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As for Andrews, she is just a joy, conveying enough doubt beneath that brisk, clean exterior to stop her character becoming a prig; her comic timing and the way in which she convinces in her relationships with the children are so understated they can be underrated.
The Robert Wise production is a warmly pulsating, captivating drama set to the most imaginative use of the lilting R-H tunes, magnificently mounted and with a brilliant cast headed by Julie Andrews and Christopher Plummer which must strike a respondent chord at the box office.
The 20th-Fox release will be one of the movies' all-time hits, one of the all-time great pictures. It restores your faith in movies. If you sit quietly and let it take, it may also restore your faith in humanity. It does this with infectious wit, with consistent gaiety, with simple and realistic spirituality, with romance of heartbreak and heartmend. This is set against the most beautiful scenery you have seen in your life. The Sound of Music is quite a picture.
One of the greatest screen musicals ever.
Robert Wise has transformed the delightful Rodgers and Hammerstein musical stage production of "The Sound of Music" into a magical film in which Julie Andrews gives an endearing performance in the role of Maria, the governess.
Robert Wise's adaptation of the Rodgers and Hammerstein musical still has a little soul in its bones, with its reactionary nature tempered by Ernest Lehman's supple screenplay, and its elephantine running-time eased by a set of songs that lodge in your system like hookworms.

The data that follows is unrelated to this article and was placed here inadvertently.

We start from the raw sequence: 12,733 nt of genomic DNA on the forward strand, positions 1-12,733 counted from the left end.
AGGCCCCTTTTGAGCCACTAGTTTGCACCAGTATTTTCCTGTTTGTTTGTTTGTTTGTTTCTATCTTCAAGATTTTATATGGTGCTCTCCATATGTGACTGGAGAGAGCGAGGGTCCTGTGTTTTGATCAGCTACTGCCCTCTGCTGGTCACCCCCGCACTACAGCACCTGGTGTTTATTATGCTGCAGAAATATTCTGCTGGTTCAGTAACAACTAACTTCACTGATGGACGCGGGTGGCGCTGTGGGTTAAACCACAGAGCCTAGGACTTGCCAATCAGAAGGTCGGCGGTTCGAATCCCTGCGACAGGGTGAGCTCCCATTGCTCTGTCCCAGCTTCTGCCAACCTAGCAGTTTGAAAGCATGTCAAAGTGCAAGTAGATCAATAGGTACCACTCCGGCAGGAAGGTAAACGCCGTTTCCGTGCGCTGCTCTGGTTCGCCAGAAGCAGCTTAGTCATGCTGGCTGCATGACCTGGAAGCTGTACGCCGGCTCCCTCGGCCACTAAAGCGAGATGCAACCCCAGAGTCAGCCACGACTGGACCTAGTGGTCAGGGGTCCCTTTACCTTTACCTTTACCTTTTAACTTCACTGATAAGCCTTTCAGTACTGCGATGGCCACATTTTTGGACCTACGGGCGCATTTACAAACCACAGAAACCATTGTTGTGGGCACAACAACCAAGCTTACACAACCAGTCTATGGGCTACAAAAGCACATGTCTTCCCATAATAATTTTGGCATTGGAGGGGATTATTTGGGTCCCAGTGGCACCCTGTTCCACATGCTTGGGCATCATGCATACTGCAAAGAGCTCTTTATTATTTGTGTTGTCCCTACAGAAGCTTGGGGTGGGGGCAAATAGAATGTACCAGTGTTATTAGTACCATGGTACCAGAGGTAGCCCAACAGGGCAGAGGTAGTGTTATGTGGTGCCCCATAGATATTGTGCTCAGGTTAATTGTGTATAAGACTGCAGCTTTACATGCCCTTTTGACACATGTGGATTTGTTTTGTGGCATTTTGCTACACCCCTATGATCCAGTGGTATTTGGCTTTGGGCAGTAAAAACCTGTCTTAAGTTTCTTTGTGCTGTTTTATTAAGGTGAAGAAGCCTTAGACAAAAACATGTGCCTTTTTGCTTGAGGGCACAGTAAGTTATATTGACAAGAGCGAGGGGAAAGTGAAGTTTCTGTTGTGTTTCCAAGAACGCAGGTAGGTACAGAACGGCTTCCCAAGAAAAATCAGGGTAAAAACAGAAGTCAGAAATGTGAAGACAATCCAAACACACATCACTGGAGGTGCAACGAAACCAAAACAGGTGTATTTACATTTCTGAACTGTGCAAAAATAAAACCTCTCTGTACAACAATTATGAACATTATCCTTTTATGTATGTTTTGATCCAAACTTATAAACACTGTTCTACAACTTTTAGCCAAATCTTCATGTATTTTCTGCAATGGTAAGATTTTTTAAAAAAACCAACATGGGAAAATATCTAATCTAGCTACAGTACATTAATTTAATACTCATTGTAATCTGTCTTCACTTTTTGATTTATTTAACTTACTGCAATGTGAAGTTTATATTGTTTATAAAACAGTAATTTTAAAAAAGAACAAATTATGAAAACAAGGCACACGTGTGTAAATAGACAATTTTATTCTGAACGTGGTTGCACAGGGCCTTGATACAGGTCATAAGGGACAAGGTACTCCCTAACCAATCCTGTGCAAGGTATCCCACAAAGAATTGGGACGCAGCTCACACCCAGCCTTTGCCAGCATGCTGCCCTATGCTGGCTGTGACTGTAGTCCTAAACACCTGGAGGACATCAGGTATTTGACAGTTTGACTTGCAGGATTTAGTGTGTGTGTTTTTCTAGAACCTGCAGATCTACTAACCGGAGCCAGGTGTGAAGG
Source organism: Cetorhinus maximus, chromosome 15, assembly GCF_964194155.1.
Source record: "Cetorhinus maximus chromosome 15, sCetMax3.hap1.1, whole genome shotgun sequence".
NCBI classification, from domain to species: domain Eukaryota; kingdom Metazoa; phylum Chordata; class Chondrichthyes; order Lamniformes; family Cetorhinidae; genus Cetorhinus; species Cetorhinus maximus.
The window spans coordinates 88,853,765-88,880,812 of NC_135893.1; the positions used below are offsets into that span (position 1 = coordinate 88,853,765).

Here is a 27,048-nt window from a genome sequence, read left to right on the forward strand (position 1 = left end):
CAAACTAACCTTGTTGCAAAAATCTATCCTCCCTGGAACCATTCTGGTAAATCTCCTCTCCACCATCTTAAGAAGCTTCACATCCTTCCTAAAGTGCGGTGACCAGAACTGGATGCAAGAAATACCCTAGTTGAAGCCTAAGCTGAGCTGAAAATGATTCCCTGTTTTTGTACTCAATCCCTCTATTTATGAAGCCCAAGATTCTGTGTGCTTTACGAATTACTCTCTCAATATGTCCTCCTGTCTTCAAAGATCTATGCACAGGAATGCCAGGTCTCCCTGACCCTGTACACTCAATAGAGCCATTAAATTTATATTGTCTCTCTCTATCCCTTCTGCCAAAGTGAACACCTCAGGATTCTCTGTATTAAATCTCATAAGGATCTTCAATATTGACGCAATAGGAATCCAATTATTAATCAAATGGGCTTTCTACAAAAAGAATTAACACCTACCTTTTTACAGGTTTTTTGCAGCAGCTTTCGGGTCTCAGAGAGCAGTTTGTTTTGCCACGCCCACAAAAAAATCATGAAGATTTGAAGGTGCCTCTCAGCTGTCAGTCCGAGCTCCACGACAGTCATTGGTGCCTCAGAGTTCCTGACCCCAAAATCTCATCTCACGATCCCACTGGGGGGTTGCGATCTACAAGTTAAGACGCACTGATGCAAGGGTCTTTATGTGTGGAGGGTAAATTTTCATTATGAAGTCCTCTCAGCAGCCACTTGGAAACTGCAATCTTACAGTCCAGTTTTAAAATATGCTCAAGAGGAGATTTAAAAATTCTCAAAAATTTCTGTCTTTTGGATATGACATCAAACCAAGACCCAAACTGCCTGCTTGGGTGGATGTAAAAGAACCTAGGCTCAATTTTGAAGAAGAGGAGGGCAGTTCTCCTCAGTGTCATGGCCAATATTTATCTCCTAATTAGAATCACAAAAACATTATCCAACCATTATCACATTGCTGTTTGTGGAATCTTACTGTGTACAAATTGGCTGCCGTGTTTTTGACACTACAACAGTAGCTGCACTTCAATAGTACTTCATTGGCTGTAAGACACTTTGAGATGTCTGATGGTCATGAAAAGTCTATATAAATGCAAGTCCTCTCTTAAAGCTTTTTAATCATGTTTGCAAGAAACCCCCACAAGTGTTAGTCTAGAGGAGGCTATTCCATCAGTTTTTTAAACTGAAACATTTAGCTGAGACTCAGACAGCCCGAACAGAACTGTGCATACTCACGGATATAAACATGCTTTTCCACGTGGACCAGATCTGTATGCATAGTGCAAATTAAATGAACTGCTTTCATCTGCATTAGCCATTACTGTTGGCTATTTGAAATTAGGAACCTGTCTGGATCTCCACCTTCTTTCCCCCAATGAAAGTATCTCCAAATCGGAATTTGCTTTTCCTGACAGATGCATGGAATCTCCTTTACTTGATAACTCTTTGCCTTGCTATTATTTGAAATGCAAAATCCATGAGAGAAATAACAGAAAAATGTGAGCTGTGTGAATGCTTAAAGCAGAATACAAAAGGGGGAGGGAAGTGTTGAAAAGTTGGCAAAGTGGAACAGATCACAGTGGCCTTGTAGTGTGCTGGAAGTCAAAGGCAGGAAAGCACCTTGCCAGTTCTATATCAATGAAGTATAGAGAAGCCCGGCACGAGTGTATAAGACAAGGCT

It's so perfectly contrived and mechanical and fresh as a daisy, it's infuriating.
Miss Andrews, with her air of radiant vigor, her appearance of plain-Jane wholesomeness and her ability to make her dialogue as vivid and appealing as she makes her songs, brings a nice sort of Mary Poppins logic and authority to this role, which is always in peril of collapsing under its weight of romantic nonsense and sentiment.
Though Director Robert Wise (West Side Story) has made capital of the show's virtues, he can do little to disguise its faults. In dialogue, song and story, Music still contains too much sugar, too little spice.
This 1965 hit is the sort of film that reeks of emotional Muzak, the most elemental responses programmed right into the scenario. Every audience sniffle and tear has been taken into account.

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